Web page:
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In Re Marriage of Carls

OPINION FILED DECEMBER 23, 1986.

IN RE MARRIAGE OF CATHERINE CARLS, PETITIONER-APPELLEE, AND JEFFERY THOMAS CERESA, RESPONDENT-APPELLANT.


Appeal from the Circuit Court of La Salle County; the Hon. Donald E. Norton, Judge, presiding.

PRESIDING JUSTICE SCOTT DELIVERED THE OPINION OF THE COURT:

Respondent, Jeffery Thomas Ceresa, appeals from an order entered by the circuit court of La Salle County on March 27, 1986, which denied his petition to reduce the amount of his payments of child support.

The parties' marriage was dissolved on February 15, 1985. The respondent was ordered to pay $60 per week for support of his minor daughter Nicole and $45 per week as and for rehabilitative maintenance to the petitioner, Catherine. The order further provided that after a 12-month period, or sooner if the petitioner should remarry, maintenance payments were to terminate and child-support payments would be increased to $75 per week.

At the time of the dissolution, the respondent was residing in Oglesby, Illinois, and employed by Consolidated Freightways earning $13 per hour and his medical insurance was paid by the employer through the Teamsters Union. Respondent had maintained this employment for approximately seven years.

In August of 1985 respondent voluntarily terminated his employment and moved to Florida where his parents, a brother, sister-in-law, and nephew resided. Respondent resided with his parents, where he received meals and laundry service. This room, board, and laundry service was provided at no cost to respondent. Respondent does not possess an automobile but has the use of a 1977 Chrysler, which is provided by his parents.

In Florida the respondent, at the time of the hearing, had secured employment with Fort Meyers Express, and his earnings were to be $5 per hour. He had previously worked for another company for the same rate of pay.

The respondent's petition to reduce child-support payments is predicated upon a change of circumstances, to wit, his reduced income resulting from a change of employment. As previously stated, respondent's petition was denied, and the issue in this appeal is whether such denial by the trial court was proper or improper.

The Fifth District Appellate Court, in addressing this issue, made the following observation:

"While substantial economic reverses resulting from employment or investments are proper circumstances in considering whether support obligations should be reduced or terminated, such changes in economic circumstances must be fortuitous in nature, and not the result of deliberate action by the party seeking the reduction. (Coons v. Wilder (1981), 93 Ill. App.3d 127, 132, 416 N.E.2d 785.) Respondent's resignation from his job in this case was entirely voluntary, occurred within two months of the judgment of dissolution, and came at a time when respondent still had over five months remaining in his term of employment. Under these circumstances, we agree with the trial court that the voluntary change in respondent's economic conditions did not mandate abatement of his maintenance obligations." In re Marriage of Stephenson (1983), 121 Ill. App.3d 698, 700-701, 460 N.E.2d 1, 3.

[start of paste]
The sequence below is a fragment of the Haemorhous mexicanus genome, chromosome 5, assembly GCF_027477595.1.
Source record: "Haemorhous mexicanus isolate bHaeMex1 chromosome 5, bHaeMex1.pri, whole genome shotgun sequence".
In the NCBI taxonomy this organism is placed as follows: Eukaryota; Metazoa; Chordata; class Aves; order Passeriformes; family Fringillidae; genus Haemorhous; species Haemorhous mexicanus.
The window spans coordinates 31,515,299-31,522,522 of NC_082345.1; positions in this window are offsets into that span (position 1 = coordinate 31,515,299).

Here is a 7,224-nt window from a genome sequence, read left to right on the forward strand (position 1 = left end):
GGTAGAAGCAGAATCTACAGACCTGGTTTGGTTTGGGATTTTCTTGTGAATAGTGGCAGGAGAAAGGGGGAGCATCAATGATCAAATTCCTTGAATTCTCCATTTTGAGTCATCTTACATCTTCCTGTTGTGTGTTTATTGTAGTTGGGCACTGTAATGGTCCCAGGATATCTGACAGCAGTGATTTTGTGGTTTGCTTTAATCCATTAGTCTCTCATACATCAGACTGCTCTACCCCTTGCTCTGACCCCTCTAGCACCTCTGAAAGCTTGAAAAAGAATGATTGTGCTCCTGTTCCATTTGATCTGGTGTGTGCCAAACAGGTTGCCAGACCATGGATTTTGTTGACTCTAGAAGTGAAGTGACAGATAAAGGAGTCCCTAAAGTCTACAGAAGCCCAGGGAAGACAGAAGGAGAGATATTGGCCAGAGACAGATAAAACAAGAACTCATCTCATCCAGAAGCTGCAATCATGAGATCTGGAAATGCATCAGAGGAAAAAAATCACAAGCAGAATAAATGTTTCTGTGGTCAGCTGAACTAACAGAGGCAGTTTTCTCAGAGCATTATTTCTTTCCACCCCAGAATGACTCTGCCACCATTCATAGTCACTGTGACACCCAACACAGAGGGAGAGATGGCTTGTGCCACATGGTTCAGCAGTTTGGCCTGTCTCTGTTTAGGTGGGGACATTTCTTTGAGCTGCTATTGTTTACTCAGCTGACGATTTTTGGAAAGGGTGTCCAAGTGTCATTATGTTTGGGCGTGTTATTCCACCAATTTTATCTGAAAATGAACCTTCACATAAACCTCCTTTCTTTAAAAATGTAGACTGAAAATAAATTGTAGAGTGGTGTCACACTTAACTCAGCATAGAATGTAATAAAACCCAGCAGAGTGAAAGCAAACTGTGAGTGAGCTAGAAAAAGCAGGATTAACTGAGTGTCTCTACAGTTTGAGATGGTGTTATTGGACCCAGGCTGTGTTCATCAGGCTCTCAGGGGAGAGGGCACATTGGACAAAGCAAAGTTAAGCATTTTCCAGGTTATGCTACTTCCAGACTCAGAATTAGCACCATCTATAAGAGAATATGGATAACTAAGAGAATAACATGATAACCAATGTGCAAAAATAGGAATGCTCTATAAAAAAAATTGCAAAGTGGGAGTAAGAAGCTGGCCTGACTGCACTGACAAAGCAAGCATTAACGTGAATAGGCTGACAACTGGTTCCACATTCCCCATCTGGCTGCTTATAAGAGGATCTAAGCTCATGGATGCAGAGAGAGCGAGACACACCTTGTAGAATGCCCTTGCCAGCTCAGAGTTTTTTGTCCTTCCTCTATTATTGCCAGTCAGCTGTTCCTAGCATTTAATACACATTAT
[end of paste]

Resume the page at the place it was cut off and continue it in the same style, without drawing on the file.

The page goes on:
In the instant case the trial court acknowledged that the reduction of respondent's income constituted a substantial change of circumstances, but such change was not a fortuitous one, rather one that was deliberately brought about by the respondent. The trial court further noted that respondent, prior to his move, was well aware of the prevailing wage in the State of Florida, yet he gave up a job paying $13 per hour in Illinois to accept a $5-per-hour job in Florida.

The record in this case fully supports the findings and observations of the trial court. The sole reason that respondent gave for his move was that he wanted to be with his family, which included his mother, father, brother, sister-in-law, and nephew. During cross-examination of the respondent, he was questioned as to whether he had any knowledge as to whether he would be improving his employment at the time he was leaving the Oglesby area to go to Florida. The respondent made the following reply:

"Well, it's kind of hard to improve on what they were paying here, and with the union scale and that. I assumed it would be lower, but I wasn't sure just how low it would be."

The respondent further testified to the effect that prior to his move he knew that his brother found employment in Florida cutting grass for $5 an hour.

The respondent, at age 27 with seven years' experience, was well employed, earning $13 an hour or $520 a week, with health insurance coverage paid by his employer through his union. For the sole reason that he wanted to be with his family and, as he stated, "I felt I would be happier there," he relocated himself in another ...


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